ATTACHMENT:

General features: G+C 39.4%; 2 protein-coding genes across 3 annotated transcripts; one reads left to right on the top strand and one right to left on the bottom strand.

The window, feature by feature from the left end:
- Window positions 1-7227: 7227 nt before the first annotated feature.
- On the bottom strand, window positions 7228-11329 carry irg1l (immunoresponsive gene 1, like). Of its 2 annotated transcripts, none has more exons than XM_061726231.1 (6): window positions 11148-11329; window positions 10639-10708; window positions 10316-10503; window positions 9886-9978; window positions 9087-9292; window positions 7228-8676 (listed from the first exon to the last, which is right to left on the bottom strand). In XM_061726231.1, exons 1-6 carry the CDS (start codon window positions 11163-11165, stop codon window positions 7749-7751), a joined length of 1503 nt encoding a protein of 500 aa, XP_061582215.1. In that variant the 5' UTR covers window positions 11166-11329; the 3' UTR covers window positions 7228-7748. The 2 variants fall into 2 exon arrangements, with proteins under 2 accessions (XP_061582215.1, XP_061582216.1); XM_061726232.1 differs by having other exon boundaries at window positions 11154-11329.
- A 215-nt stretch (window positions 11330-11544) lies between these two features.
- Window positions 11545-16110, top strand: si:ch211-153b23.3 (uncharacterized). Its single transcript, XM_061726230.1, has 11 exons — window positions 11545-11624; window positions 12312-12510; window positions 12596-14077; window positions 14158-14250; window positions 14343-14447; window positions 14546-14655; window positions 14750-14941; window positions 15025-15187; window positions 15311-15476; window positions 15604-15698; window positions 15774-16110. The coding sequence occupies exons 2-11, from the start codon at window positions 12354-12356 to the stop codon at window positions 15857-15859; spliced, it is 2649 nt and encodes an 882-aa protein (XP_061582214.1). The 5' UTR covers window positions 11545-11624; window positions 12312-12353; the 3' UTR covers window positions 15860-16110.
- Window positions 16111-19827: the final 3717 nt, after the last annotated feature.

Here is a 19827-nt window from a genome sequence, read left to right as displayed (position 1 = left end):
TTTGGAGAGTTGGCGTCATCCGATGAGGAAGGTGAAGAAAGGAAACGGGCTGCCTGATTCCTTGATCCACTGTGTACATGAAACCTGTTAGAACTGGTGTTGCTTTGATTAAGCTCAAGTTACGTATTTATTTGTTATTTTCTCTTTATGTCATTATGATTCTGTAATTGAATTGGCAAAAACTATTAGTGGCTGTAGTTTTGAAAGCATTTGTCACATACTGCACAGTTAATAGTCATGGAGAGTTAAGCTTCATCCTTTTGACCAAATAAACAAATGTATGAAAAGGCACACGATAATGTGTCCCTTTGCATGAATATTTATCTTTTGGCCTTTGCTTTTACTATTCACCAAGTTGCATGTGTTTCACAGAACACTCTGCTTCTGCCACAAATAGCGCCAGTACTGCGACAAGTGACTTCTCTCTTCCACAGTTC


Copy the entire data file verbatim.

General features: G+C 39.4%; 2 protein-coding genes across 3 annotated transcripts; one reads left to right on the top strand and one right to left on the bottom strand.

The window, feature by feature from the left end:
- Window positions 1-7227: 7227 nt before the first annotated feature.
- On the bottom strand, window positions 7228-11329 carry irg1l (immunoresponsive gene 1, like). Of its 2 annotated transcripts, none has more exons than XM_061726231.1 (6): window positions 11148-11329; window positions 10639-10708; window positions 10316-10503; window positions 9886-9978; window positions 9087-9292; window positions 7228-8676 (listed from the first exon to the last, which is right to left on the bottom strand). In XM_061726231.1, exons 1-6 carry the CDS (start codon window positions 11163-11165, stop codon window positions 7749-7751), a joined length of 1503 nt encoding a protein of 500 aa, XP_061582215.1. In that variant the 5' UTR covers window positions 11166-11329; the 3' UTR covers window positions 7228-7748. The 2 variants fall into 2 exon arrangements, with proteins under 2 accessions (XP_061582215.1, XP_061582216.1); XM_061726232.1 differs by having other exon boundaries at window positions 11154-11329.
- A 215-nt stretch (window positions 11330-11544) lies between these two features.
- Window positions 11545-16110, top strand: si:ch211-153b23.3 (uncharacterized). Its single transcript, XM_061726230.1, has 11 exons — window positions 11545-11624; window positions 12312-12510; window positions 12596-14077; window positions 14158-14250; window positions 14343-14447; window positions 14546-14655; window positions 14750-14941; window positions 15025-15187; window positions 15311-15476; window positions 15604-15698; window positions 15774-16110. The coding sequence occupies exons 2-11, from the start codon at window positions 12354-12356 to the stop codon at window positions 15857-15859; spliced, it is 2649 nt and encodes an 882-aa protein (XP_061582214.1). The 5' UTR covers window positions 11545-11624; window positions 12312-12353; the 3' UTR covers window positions 15860-16110.
- Window positions 16111-19827: the final 3717 nt, after the last annotated feature.

Here is a 19827-nt window from a genome sequence, read left to right as displayed (position 1 = left end):
TTTGGAGAGTTGGCGTCATCCGATGAGGAAGGTGAAGAAAGGAAACGGGCTGCCTGATTCCTTGATCCACTGTGTACATGAAACCTGTTAGAACTGGTGTTGCTTTGATTAAGCTCAAGTTACGTATTTATTTGTTATTTTCTCTTTATGTCATTATGATTCTGTAATTGAATTGGCAAAAACTATTAGTGGCTGTAGTTTTGAAAGCATTTGTCACATACTGCACAGTTAATAGTCATGGAGAGTTAAGCTTCATCCTTTTGACCAAATAAACAAATGTATGAAAAGGCACACGATAATGTGTCCCTTTGCATGAATATTTATCTTTTGGCCTTTGCTTTTACTATTCACCAAGTTGCATGTGTTTCACAGAACACTCTGCTTCTGCCACAAATAGCGCCAGTACTGCGACAAGTGACTTCTCTCTTCCACAGTTC